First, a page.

Irish team lead on major new CF study

Will examine impact of drugs in everyday life
  • Deborah Condon

Irish researchers are leading a major new study, which aims to investigate the real-world effects of the newest cystic fibrosis (CF) medications as they become available for people with the condition.

CF is an inherited chronic disease that primarily affects the lungs and the digestive system. A defective gene causes the body to produce unusually thick sticky mucus that clogs the lungs and obstructs the pancreas, stopping natural enzymes from enabling the body to break down and absorb food.

Ireland has the highest incidence of CF in the world, with almost 1,400 people diagnosed here. Ireland also has some of the more severe forms of the disease.

Those affected experience a range of symptoms including frequent lung infections, persistent coughing, wheezing and shortness of breath.

The new study, known as RECOVER, will be led by a team from the Royal College of Surgeons in Ireland (RCSI) University of Medicine and Health Sciences. They will be collaborating with researchers in 16 clinical and university sites in Ireland, the UK, Europe and the US.

RECOVER will investigate how a new triple combination CF drug, Kaftrio, will affect people in their day-to-day lives, rather than in controlled clinical trial conditions.

Kaftrio is a successor to Orkambi. It has demonstrated striking improvements in clinical trials of people with the most common form of CF.

The study is due to begin in August. Over a two-year period, it will recruit patients and begin to examine clinical outcomes across CF centres in Ireland and the UK. In addition to collecting routine health measurements, the researchers will study detailed imaging, and functional, biological and quality of life measurements that could not be collected in clinical trials.

"Our study will allow us to discover in detail how this powerful new treatment affects the health and everyday lives of people with CF, to understand why different people might respond differently to the drug and to gain insight into how this treatment might affect the very significant treatment burden that people with CF currently endure," explained Prof Paul McNally, a respiratory consultant in Children's Health Ireland and lead researcher on the RECOVER study.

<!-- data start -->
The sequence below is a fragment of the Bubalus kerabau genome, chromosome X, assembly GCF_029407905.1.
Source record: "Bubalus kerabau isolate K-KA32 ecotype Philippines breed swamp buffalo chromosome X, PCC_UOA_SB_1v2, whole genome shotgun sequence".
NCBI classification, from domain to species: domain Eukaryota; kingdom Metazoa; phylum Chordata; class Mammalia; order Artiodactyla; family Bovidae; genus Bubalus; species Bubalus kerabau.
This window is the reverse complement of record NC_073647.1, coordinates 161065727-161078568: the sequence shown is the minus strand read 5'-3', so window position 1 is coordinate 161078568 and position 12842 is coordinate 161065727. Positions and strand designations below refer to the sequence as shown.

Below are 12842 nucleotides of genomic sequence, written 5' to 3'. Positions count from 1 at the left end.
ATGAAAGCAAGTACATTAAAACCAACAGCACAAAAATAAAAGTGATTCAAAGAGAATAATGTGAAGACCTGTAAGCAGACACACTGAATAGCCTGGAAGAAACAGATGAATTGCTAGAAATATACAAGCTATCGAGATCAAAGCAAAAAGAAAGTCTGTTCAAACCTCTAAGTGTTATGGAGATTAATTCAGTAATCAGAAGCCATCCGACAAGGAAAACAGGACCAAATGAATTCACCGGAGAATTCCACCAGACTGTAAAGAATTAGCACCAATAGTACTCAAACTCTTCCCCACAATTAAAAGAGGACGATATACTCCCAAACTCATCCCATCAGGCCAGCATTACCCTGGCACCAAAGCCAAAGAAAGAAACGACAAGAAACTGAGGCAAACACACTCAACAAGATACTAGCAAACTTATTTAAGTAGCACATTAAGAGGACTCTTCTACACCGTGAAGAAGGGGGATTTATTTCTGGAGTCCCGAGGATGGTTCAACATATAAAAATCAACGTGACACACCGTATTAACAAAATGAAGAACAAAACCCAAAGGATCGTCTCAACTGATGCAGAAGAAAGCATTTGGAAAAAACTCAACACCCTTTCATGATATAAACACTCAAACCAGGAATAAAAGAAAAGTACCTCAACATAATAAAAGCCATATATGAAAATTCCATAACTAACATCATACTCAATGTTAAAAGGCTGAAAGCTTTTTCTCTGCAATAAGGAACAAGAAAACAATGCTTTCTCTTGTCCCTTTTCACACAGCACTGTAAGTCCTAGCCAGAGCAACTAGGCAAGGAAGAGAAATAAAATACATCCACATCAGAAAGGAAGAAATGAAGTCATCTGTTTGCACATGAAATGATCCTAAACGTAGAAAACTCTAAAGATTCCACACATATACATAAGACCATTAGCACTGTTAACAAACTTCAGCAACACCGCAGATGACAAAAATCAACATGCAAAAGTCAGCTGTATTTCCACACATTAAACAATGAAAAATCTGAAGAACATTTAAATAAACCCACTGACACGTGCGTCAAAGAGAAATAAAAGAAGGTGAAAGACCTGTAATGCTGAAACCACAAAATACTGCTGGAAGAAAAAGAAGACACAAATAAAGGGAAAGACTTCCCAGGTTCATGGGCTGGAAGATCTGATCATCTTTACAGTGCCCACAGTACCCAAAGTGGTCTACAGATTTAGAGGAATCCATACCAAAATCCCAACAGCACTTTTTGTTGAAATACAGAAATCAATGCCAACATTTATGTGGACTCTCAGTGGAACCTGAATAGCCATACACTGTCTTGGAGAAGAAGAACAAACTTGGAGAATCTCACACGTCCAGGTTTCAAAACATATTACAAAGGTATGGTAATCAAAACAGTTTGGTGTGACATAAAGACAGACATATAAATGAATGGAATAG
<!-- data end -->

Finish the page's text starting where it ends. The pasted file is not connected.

According to Dr Lucy Allen, director of research at the Cystic Fibrosis Trust in the UK, while data from clinical trials has shown that Kaftrio will make a significant difference to people's lives, as CF is a complex condition affecting many parts of the body, "it is important to understand the full impact of this drug".

"In the short term, the results of the RECOVER study may speed up access to Kaftrio around the world. In the longer term, it will provide information on tailoring care for each individual with CF," she noted.

RECOVER has been awarded €2.85 million by the Cystic Fibrosis Foundation in the US, €112,000 by the Cystic Fibrosis Trust in the UK and €100,000 by Cystic Fibrosis Ireland.

"Cystic Fibrosis Ireland is proud to support this major research study that will provide much new detailed data on the impact of new and innovative CF medications across Europe and North America," commented Cystic Fibrosis Ireland CEO, Philip Watt.

 

 


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